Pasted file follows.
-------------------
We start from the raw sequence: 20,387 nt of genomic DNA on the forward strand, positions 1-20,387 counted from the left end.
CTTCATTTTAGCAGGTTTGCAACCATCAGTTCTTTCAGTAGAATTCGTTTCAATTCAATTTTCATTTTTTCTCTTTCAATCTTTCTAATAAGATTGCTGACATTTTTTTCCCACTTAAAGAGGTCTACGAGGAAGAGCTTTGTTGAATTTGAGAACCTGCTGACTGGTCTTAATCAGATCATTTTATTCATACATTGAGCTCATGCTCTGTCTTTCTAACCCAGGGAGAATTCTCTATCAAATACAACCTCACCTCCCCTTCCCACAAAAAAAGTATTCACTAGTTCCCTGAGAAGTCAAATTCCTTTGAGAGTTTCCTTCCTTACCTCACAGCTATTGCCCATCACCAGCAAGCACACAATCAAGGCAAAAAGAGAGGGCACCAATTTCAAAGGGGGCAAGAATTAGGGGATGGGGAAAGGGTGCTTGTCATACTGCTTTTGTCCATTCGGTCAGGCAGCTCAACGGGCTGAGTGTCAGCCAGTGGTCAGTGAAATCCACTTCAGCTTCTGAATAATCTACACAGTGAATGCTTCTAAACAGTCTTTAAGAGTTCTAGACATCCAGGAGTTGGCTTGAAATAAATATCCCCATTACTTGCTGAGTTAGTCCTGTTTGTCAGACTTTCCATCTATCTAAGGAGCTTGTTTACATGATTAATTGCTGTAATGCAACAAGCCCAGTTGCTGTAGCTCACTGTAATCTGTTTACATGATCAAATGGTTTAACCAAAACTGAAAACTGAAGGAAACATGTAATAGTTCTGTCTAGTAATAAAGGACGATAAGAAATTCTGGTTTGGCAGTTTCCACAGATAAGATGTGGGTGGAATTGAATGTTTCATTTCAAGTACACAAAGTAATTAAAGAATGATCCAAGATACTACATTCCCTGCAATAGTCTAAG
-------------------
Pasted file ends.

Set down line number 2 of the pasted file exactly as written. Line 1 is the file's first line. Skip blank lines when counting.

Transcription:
CTTCATTTTAGCAGGTTTGCAACCATCAGTTCTTTCAGTAGAATTCGTTTCAATTCAATTTTCATTTTTTCTCTTTCAATCTTTCTAATAAGATTGCTGACATTTTTTTCCCACTTAAAGAGGTCTACGAGGAAGAGCTTTGTTGAATTTGAGAACCTGCTGACTGGTCTTAATCAGATCATTTTATTCATACATTGAGCTCATGCTCTGTCTTTCTAACCCAGGGAGAATTCTCTATCAAATACAACCTCACCTCCCCTTCCCACAAAAAAAGTATTCACTAGTTCCCTGAGAAGTCAAATTCCTTTGAGAGTTTCCTTCCTTACCTCACAGCTATTGCCCATCACCAGCAAGCACACAATCAAGGCAAAAAGAGAGGGCACCAATTTCAAAGGGGGCAAGAATTAGGGGATGGGGAAAGGGTGCTTGTCATACTGCTTTTGTCCATTCGGTCAGGCAGCTCAACGGGCTGAGTGTCAGCCAGTGGTCAGTGAAATCCACTTCAGCTTCTGAATAATCTACACAGTGAATGCTTCTAAACAGTCTTTAAGAGTTCTAGACATCCAGGAGTTGGCTTGAAATAAATATCCCCATTACTTGCTGAGTTAGTCCTGTTTGTCAGACTTTCCATCTATCTAAGGAGCTTGTTTACATGATTAATTGCTGTAATGCAACAAGCCCAGTTGCTGTAGCTCACTGTAATCTGTTTACATGATCAAATGGTTTAACCAAAACTGAAAACTGAAGGAAACATGTAATAGTTCTGTCTAGTAATAAAGGACGATAAGAAATTCTGGTTTGGCAGTTTCCACAGATAAGATGTGGGTGGAATTGAATGTTTCATTTCAAGTACACAAAGTAATTAAAGAATGATCCAAGATACTACATTCCCTGCAATAGTCTAAG